Winter Wading Tactics

With fall finally upon us, here in Florida, we find ourselves out of our fishing kayaks as much as we are in them. Many days only using the kayaks as portage to the knee deep grass flats littered with potholes that are prime for wade fishing.

Before jumping in, it is essential to be prepared. The majority of the year we can wet wade. For this you need nothing more than a pair of booties with a solid bottom. Even here in Southwest Florida, waders are a must once nights plummet into the 40s. The stocking foot, breathable type is your best option. The stocking foot, as opposed to those with a built in boot will prevent your feet from slipping around inside the wader. If you are wading in softer mud and the boot sticks, your foot will pull halfway up the leg of the wader. The boots always run big. This effect will seriously impede your ability to move easily from one set of holes to the next. The breathable type will keep you from roasting on days when the temperature spikes once the sun is high in the sky.

As for tackle, there is no need to take more than you can fit into a Ziploc bag and can fit into your pocket. Included in my bag are a few one-eighth and one-quarter ounce chartreuse/white jigheads. I top this off with a handful of Saltwater Assassin soft plastic shadtails in Drunk Monkey and Mudbug. Actually, any small dark colored bait often proves quite effective in our gin clear winter water.

Also, make sure that you or one of your companions takes a spool of 20-pound fluorocarbon leader on the trek. Watching your buddies slay them as you trudge back to your kayak to retie can severely alter your mood. Having a pair of pliers with a cutting tool on your person is another must. This ensures a safer and easier release of the fish, as well as, the ability to retie without returning to your kayak.

It is extremely important to know the terrain you are dealing with when deciding if the area is wadable. Most Florida and Texas inshore waters have fairly easy to navigate bottoms made of sand or harder mud. There are many areas from Jacksonville up through the Carolinas that consists of super soft marsh lands. If you get out on anything other than an oyster bar you may end up sinking to your waist. A potentially dangerous situation if you are by yourself and the tide is coming in. A quick poke with a stake out pole should help you evaluate the bottom, but seeking a little local information before heading out should better ensure your safety.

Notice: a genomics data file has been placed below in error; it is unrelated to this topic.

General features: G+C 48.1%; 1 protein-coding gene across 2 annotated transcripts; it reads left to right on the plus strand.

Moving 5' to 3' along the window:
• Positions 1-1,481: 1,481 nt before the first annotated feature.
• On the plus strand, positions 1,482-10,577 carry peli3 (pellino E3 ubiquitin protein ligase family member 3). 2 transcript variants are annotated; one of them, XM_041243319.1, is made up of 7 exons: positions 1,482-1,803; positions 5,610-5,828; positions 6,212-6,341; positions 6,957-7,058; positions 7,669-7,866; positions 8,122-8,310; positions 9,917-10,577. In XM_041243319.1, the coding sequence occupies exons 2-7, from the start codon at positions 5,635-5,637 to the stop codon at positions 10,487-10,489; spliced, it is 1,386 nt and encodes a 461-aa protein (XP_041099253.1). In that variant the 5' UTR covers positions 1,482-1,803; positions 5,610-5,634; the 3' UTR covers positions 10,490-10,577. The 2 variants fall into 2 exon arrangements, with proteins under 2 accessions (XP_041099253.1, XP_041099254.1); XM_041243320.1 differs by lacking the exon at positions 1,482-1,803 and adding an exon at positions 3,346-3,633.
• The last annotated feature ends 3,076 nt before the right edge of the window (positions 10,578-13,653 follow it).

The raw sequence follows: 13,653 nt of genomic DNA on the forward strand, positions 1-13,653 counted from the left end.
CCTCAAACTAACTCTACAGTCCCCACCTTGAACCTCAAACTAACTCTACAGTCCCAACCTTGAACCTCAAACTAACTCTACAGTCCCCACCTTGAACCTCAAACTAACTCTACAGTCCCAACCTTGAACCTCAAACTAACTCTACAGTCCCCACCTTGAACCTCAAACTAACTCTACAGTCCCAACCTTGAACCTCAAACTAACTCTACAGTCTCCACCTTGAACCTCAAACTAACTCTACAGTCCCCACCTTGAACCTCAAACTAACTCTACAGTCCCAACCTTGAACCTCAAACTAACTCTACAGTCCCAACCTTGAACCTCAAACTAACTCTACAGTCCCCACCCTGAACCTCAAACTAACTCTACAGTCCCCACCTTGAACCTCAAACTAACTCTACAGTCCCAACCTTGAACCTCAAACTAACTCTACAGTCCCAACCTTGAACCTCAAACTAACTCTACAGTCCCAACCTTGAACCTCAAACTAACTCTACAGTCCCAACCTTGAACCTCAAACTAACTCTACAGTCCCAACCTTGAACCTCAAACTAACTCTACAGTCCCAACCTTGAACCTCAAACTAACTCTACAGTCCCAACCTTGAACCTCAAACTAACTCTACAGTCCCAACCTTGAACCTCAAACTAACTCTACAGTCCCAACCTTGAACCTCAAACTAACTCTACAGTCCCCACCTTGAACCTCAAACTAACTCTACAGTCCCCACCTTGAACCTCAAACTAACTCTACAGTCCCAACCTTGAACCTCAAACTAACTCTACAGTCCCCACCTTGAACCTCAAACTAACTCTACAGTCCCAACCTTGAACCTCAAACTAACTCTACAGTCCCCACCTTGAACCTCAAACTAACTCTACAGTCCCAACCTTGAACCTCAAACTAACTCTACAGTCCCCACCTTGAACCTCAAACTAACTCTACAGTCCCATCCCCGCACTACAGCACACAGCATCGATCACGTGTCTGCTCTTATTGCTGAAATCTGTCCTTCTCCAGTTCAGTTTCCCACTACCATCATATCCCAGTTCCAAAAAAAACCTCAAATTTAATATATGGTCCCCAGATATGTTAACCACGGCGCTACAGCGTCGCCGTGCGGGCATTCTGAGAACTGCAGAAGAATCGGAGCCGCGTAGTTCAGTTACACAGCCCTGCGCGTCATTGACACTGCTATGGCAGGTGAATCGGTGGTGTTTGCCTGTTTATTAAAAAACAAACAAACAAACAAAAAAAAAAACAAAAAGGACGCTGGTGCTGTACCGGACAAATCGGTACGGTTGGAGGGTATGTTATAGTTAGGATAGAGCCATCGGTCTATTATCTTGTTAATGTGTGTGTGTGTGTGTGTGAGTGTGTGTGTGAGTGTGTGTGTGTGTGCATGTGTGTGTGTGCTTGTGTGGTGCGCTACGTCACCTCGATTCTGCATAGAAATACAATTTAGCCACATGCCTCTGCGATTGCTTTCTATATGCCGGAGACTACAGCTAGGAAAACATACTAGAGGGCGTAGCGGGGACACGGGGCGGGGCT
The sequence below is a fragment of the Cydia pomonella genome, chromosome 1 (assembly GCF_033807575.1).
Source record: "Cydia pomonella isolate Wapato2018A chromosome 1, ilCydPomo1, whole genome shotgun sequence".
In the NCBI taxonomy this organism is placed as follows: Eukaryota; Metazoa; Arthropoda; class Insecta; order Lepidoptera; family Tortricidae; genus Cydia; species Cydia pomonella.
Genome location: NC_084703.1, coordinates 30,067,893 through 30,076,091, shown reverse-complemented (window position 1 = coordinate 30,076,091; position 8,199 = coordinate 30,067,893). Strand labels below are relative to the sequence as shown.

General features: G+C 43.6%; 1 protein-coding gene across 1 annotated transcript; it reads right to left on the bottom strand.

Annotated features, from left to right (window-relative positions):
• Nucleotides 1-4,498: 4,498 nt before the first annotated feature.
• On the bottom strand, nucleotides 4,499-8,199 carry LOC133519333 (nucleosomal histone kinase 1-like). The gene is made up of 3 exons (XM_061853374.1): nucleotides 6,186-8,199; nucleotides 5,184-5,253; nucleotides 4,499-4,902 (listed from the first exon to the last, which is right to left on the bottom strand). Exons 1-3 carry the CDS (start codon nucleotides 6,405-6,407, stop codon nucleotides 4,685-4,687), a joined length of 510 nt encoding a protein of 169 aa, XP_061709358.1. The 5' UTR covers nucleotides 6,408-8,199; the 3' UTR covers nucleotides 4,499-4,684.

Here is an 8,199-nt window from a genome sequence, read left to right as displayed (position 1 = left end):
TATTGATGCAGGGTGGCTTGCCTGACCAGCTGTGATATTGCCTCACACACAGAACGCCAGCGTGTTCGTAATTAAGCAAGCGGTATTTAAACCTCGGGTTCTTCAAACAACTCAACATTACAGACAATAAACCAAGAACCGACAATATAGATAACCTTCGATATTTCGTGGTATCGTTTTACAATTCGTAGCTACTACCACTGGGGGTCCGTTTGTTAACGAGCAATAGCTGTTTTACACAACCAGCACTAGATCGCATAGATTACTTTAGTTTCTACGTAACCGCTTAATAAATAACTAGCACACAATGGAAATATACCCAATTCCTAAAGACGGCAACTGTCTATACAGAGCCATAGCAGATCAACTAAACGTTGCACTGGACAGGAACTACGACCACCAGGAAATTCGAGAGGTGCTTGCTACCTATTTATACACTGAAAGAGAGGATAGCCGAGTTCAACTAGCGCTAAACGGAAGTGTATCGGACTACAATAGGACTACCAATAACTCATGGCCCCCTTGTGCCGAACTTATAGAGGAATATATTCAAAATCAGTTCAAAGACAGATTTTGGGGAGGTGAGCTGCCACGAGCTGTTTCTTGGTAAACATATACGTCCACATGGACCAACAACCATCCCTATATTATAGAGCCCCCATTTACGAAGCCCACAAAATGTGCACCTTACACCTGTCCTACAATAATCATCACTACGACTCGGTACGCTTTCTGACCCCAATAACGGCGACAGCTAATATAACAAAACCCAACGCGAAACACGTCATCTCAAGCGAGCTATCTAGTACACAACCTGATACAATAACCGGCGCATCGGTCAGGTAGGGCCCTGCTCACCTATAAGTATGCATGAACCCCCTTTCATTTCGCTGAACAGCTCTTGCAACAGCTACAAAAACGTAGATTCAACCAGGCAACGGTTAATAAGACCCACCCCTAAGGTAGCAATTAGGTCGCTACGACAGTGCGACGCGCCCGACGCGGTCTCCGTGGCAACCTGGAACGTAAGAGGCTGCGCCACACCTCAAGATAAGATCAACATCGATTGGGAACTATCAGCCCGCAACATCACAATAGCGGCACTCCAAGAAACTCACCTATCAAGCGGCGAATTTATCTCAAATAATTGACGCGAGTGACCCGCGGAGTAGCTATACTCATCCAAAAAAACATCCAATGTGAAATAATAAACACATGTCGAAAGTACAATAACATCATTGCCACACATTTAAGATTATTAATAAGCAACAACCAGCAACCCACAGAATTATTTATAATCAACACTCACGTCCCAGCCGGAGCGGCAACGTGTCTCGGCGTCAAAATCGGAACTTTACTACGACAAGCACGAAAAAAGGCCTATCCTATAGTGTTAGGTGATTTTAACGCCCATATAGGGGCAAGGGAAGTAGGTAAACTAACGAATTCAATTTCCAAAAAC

Finally, make sure to secure your boat before walking away. A stakeout pole through a scupper hole will secure it in place. If your paddle is not on a leash, strap it down. Chasing your kayak or paddle as it blows across a flat, while quite comical, is neither productive nor fun.

Once out of your kayak, you want to look for the two major indicators as to where the redfish and trout should be lurking. First, locate the frolicking mullet. They will be stirring up crustaceans and worms off the bottom. This is the redfish and trout dinner bell. Then zero in on the slightly deeper sand holes. You may even have to drag your kayak over a dry flat once all the water has been sucked out on the lowest of winter tides. A quality pair of polarized sunglasses, like the Hobie Polarized SeaScapes that I wear, is essential to spotting the holes. Once they are in view, pepper these potholes with a series of fan casts. Pay special attention to the edges as the trout love to use the grass edge as camouflage. A solid thud will quickly let you know if the game fish are hunkered down. If not, move on.

By wading, you will be able to use the brisk winter winds in your favor. A ripping northeast wind at your back can suddenly add distance and accuracy to your casts. Walking also keeps you from drifting over countless fish that you’d otherwise blow over. Spend a day hooked up to quality fish, as opposed to watching as they scatter from beneath your kayak, and you will be convinced to jump in and astonishingly increase your winter time catch.

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